Thursday, February 18, 2010
I go to Guild meetings all the time and hear members complain about finding workshops that interest them. They are traditional quilters and bewail the fact that their Guild only offers art quilting teachers - or the other way around. They don't want to travel too far for a workshop and pay costly travel expenses. They would rather do workshops with a smaller number of people they know they have an affinity with. There is a specific teacher they want to study with, but their Guild can't afford to hire them.
My art quilting group has found an answer to all these dilemmas. Organize a workshop yourselves. We are the Fiber Fanatics a small group of art quilters who are also members of a local quilt guild in southern California. One of our group found that Indiana art quilter Bob Adams was spending the winter in our area and was available for workshops. We all looked at his website and admired his free motion techniques for art quilts. Our organizer, Sandy, contacted him, arranged his fee, set the dates and graciously volunteered the use of her home and her large dining room table! She checked with her electrician to make sure that her wiring would take all of our sewing machines. That's one thing I never would have thought of!
We chose a two day workshop with dates that fit everyone's schedule. The cost when divided between eight of us turned out to be fairly reasonable given all the individual instruction we would have with our small group. Not having to travel far proved another bonus. Rather than brown bag our lunches, I was asked to organize communal lunches with each of the participants bringing a pot luck dish for ten people one of the days.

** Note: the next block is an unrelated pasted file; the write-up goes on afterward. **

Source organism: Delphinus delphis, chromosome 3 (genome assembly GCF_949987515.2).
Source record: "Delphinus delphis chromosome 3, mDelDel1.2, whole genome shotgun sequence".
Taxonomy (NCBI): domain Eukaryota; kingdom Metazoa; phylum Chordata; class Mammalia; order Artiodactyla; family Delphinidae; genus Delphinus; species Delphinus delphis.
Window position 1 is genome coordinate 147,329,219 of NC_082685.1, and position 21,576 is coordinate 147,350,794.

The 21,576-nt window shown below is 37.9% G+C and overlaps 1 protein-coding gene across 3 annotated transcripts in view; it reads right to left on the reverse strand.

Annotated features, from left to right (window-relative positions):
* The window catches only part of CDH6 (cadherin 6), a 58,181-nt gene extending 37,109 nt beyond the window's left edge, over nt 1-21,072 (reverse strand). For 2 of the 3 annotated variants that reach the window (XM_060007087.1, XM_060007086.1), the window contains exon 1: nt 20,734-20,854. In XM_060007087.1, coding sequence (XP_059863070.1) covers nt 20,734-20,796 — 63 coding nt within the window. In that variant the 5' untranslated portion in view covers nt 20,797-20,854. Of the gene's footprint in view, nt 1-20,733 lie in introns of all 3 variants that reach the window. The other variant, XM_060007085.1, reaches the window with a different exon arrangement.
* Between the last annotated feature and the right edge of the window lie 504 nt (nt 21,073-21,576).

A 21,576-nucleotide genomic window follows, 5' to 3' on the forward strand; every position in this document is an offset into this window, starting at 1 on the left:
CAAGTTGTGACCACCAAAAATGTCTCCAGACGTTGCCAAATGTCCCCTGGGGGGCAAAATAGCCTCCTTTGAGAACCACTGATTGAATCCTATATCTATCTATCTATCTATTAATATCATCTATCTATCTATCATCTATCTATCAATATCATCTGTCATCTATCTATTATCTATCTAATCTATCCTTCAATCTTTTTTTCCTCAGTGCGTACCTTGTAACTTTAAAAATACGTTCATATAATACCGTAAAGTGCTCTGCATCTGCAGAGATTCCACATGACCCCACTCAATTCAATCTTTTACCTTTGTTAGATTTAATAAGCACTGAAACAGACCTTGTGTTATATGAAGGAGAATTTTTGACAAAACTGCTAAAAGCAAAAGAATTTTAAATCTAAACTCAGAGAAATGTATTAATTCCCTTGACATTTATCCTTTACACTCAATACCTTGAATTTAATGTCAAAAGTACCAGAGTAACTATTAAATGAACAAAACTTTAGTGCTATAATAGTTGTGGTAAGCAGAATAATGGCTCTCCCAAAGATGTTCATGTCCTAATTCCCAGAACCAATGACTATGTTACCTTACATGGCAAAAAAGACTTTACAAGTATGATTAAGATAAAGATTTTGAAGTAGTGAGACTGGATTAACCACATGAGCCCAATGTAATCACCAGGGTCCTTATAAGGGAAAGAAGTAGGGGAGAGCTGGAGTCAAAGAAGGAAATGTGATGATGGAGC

Sandy's home is beautiful with a view out of large windows to a tropical garden below - a wonderful setting. The workshop was cozy and casual and we all had a wonderful time. I heard no grumbling or complaints - just the happy hum of sewing machines.
Bob Adams' workshop was highly interesting and informative. We played at drawing with free motion line on our sewing machines and tested out multiple colors of thread on various colored cloth samples to see how to lighten, darken, neutralize and change color on fabrics using only straight lines of thread. He demonstrated how quilting line can change the mood and emotion of the quilt. His very masculine quilts using imagery from infrastructure (manhole covers, overpasses, etc) are very interesting and very different from our usual - can I say it? - feminine sensibilities. We were fascinated by some of his methods for surface design.
Bob and his wife Natalie were charming, down to earth people who made the whole two day session easy and fun. We all had a wonderful time.
This is in fact the second "in house" workshop our group has planned. Our first was a few years ago with the wonderful artist Patt Blair. They have both gone so well that without doubt we will do more! I totally recommend it.
Wednesday, February 17, 2010
I'm very pleased to have had two quilts - "Forrest's Flowers" and "Up at the Villa With Michael" accepted into the Museum of Ventura County's "Becoming Art at the Seams"! The show will run March 13 to June 20. The Opening night reception will be on Friday March 12, 6 to 8pm. See website for details: www.venturamuseum.org .
It's especially appropriate since my husband's Grandfather Forrest Smoot whose Epiphyllums inpired this quilt lived for many years in the Ventura area. For more on that quilt and its story see the blog post below.